3. Too Much Text. People using mobile devices are moving. They want to find the information that they need as quick and easy as possible. So don’t make them sift through loads of text and other crap that they DON’T need in order to find what they DO need. Less is more when it comes to mobile website content.

4. Links and Objects Too Close Together. It doesn’t matter who you are, ALL fingers are fatter when navigating on a mobile device! When links and objects are placed too close together it leads to wasted time, effort, and energy for all parties involved.

5. Buttons Too Small. Guess what?! Fat fingers strikes again! Buttons should always be big enough for our fingers. And they should be a safe distance apart so users are not tapping the wrong button. That is so frustrating to be meaning to hit one button but hitting another because it is so close to it. Then you have to spend twice as long navigating you way around because you have to keep backing up. This can lead to mobile users just completely abandoning the effort involved to view your mobile site.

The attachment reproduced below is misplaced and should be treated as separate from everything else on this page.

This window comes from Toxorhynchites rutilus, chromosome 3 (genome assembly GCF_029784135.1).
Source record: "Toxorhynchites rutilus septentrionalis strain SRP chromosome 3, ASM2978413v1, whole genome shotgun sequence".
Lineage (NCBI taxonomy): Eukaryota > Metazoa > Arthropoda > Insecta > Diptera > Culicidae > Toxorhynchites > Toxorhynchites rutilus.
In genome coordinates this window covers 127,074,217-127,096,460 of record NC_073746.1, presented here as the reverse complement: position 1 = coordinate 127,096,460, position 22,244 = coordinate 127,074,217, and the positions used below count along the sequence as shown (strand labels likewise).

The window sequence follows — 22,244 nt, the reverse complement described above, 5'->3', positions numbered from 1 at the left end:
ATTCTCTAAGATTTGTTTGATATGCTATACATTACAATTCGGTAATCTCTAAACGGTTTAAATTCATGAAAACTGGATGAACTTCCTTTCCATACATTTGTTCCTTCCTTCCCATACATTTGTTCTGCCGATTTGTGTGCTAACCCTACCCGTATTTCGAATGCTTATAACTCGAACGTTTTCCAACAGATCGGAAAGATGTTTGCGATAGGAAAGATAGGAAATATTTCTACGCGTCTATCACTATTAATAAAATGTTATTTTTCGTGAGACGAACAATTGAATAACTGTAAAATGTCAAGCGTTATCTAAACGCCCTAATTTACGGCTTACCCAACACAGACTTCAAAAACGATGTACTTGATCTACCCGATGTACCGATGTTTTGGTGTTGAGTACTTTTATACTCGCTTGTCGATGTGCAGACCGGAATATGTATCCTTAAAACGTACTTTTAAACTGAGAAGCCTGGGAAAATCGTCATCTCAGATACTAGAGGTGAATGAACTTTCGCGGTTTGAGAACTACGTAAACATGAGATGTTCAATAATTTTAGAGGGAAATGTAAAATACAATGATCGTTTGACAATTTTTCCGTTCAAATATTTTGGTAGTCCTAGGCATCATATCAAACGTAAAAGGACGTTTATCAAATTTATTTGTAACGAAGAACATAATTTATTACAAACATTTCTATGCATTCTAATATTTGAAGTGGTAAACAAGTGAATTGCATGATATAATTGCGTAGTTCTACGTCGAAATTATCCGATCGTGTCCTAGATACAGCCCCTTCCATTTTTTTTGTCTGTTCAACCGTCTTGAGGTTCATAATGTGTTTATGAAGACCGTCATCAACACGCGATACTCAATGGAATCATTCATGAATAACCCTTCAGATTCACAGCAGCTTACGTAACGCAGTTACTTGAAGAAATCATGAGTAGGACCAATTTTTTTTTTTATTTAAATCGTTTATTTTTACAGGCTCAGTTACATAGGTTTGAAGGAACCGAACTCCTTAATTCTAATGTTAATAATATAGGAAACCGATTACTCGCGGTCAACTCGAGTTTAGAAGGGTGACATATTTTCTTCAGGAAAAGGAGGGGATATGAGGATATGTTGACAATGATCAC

6. Burying the Call-to-Action. As you know, mobile screens are very small, so keep your call to action within the visible screen people see when they land on your mobile site or your conversion rates will suffer. I mean if they can’t see your call to action they certainly probably aren’t going to do what you desire them to do.

7. Long Confusing Forms. Remember your mobile users are on-the-go and often in a hurry to get the information they need. Only use a form if absolutely necessary, and be sure to ask for as little information as possible. If it isn’t essential, save it for your desktop site. The best forms are probably just name and email address unless it is absolutely necessary to obtain more information from the user. The last thing you want is them to get frustrated having to fill out a long form and just abandon your mobile site. We have all been there and done that.

By using the tips above when doing your mobile website design you should create a better overall user experience for your mobile website users, making them appreciate your brand and efforts. Hopefully you will see great strides in your conversion rates. And don’t forget to have your analytics set up for your mobile site as well! You want to be able to track your efforts!